The statewide union has said it will assist graduate students who face disciplinary action. It also told the university that withholding grades is an employment-related issue, and that concerns should be addressed through the union, not as student conduct violations.

Yet as the statewide union offers its support, Santa Cruz’s administration says that its hands are tied due to the statewide contract.

“UC Santa Cruz is in no position and has no authority to separately change an already agreed-upon, system-wide labor contract with the UAW,” the university said in a statement. Graduate students “play an important role in the educational mission of UCSC and this escalation of their wildcat strike will only impact our undergraduate students further.”

Of the ongoing grade strike, in particular, the university said that it is “extremely disappointed some graduate students are planning to continue to withhold grades” and that such actions “can have a profound, and perhaps unexpected, impact on our undergraduate students, including loss of financial aid, ability to graduate, declare a major, or apply to other programs including graduate school.”

Gilichinskaya said she’s all too aware of the consequences of the strike, as her participation puts her own legal status as a student at risk. But students are fighting for survival.

While the university hasn’t responded to the COLA request, it announced two new graduate student programs in January. The first is guaranteed five-year funding at half-time appointments, at minimum, for all new and continuing teaching and research assistants in good standing. The second is a need-based annual housing supplement of $2,500 until more campus living space becomes available.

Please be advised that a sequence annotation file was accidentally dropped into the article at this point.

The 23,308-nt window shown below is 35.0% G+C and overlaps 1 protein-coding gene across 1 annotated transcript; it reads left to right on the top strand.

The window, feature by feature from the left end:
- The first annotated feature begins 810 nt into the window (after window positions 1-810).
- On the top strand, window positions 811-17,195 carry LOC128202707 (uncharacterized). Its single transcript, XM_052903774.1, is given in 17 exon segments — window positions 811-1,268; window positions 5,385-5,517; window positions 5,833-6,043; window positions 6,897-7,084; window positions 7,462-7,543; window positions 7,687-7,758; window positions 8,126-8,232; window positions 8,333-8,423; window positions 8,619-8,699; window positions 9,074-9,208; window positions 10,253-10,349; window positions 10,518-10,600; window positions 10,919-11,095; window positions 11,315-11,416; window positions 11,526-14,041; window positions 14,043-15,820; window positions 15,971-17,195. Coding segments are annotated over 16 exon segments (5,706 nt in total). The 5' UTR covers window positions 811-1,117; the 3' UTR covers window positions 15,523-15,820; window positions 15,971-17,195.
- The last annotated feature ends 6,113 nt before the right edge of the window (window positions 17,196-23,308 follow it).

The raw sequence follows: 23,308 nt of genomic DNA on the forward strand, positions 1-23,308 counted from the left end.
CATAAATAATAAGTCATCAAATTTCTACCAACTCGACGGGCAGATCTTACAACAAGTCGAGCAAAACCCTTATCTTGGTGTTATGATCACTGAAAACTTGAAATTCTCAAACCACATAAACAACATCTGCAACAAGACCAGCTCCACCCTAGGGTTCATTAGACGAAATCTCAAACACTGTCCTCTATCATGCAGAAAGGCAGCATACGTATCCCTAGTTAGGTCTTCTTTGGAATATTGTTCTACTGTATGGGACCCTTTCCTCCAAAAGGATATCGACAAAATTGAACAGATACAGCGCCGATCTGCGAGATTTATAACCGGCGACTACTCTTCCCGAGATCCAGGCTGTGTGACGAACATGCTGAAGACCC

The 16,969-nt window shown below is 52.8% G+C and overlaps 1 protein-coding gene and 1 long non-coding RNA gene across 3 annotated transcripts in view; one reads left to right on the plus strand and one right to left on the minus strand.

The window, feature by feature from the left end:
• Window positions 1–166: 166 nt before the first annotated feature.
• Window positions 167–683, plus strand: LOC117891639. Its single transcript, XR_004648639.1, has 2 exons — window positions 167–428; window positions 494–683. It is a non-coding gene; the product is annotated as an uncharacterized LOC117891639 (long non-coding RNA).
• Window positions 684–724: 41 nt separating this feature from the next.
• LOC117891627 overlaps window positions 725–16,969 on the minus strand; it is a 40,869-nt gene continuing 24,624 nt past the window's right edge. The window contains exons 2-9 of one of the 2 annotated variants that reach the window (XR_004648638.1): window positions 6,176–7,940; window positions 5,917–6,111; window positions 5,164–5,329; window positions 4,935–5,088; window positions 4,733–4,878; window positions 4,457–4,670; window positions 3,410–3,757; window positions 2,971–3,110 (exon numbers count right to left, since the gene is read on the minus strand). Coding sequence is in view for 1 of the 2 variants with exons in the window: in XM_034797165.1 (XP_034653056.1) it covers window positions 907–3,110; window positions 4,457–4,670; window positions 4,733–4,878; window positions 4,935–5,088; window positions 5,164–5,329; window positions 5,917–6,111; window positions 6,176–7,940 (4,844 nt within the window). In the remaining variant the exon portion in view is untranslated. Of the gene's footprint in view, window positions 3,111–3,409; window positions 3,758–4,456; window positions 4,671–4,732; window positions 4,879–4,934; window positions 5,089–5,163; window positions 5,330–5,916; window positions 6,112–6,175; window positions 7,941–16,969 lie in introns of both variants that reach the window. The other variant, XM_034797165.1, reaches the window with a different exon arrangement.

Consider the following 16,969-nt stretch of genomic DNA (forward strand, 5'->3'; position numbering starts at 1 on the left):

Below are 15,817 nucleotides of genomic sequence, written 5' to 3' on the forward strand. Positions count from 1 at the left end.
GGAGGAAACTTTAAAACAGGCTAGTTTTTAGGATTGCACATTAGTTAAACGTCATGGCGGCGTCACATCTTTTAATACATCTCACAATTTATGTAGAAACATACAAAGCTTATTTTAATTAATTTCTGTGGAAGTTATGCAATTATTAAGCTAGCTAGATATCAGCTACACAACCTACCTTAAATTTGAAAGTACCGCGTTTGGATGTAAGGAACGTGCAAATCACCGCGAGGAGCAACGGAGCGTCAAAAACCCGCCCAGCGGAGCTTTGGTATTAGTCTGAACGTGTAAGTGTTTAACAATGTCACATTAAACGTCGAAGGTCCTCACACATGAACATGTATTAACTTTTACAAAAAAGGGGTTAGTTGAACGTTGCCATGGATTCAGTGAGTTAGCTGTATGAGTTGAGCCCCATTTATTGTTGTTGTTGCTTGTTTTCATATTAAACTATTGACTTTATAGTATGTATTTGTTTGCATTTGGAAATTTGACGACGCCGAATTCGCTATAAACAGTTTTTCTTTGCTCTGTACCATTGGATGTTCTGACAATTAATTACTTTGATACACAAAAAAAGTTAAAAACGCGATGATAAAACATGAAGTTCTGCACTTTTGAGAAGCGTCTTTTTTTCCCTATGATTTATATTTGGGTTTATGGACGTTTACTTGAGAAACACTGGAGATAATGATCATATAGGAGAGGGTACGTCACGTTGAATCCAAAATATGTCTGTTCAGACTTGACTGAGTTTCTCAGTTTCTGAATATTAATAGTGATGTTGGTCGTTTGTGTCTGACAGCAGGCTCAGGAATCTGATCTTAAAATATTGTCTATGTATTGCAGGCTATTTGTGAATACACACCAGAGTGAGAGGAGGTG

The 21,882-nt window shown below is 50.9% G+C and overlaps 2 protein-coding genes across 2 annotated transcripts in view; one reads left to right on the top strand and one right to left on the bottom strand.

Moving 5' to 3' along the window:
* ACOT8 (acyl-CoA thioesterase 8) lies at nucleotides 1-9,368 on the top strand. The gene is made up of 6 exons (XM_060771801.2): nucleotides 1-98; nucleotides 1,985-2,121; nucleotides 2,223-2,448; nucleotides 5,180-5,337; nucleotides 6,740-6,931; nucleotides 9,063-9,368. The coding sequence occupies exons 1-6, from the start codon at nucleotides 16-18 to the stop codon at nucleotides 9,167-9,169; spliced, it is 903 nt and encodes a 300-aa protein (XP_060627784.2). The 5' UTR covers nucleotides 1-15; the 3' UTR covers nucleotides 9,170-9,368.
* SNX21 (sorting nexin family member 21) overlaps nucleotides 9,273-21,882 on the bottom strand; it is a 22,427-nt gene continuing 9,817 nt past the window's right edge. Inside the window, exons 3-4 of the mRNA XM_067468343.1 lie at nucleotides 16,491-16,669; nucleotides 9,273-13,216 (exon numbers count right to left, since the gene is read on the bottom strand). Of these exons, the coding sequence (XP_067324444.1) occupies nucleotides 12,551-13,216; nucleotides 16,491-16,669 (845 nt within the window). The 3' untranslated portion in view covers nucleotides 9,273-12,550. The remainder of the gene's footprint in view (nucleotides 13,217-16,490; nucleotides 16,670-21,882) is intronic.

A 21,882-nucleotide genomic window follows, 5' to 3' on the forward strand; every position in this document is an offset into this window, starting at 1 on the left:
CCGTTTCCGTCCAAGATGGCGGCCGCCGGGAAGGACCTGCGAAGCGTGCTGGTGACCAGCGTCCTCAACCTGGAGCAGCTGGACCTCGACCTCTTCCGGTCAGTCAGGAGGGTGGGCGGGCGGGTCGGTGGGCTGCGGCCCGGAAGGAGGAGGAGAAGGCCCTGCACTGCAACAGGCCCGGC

Graduate students say these responses are inadequate, however, as need-based supplements aren’t available to international students. It's also unclear to them as of now who will otherwise qualify for housing assistance. Santa Cruz says that only students with "sufficient need" will get help. It defines need as the gap between the cost of attendance and students' expected contribution, based on their federal financial aid applications.

Students also say that the university continues to frame the problem as one of mere supply, and that building more rentals won’t necessarily prevent students from getting priced out of the local market.

As for the university’s position that it cannot negotiate with students on one campus during an ongoing contract, students take a different view. Agreement letters can be added to current contracts, they say. Fellowships could be announced. There are ways to get creative.

“We don't have to reinvent the wheel,” Gilichinskaya said.

Komori suggested that going forward, the university could fund students based on the local rental market, mirroring the way some federal agencies compensate their employees.

Gilichinskaya said that if the university doesn’t do it that way, then everyone in the system needs to be paid a living wage based on the most expensive campuses -- not the most affordable.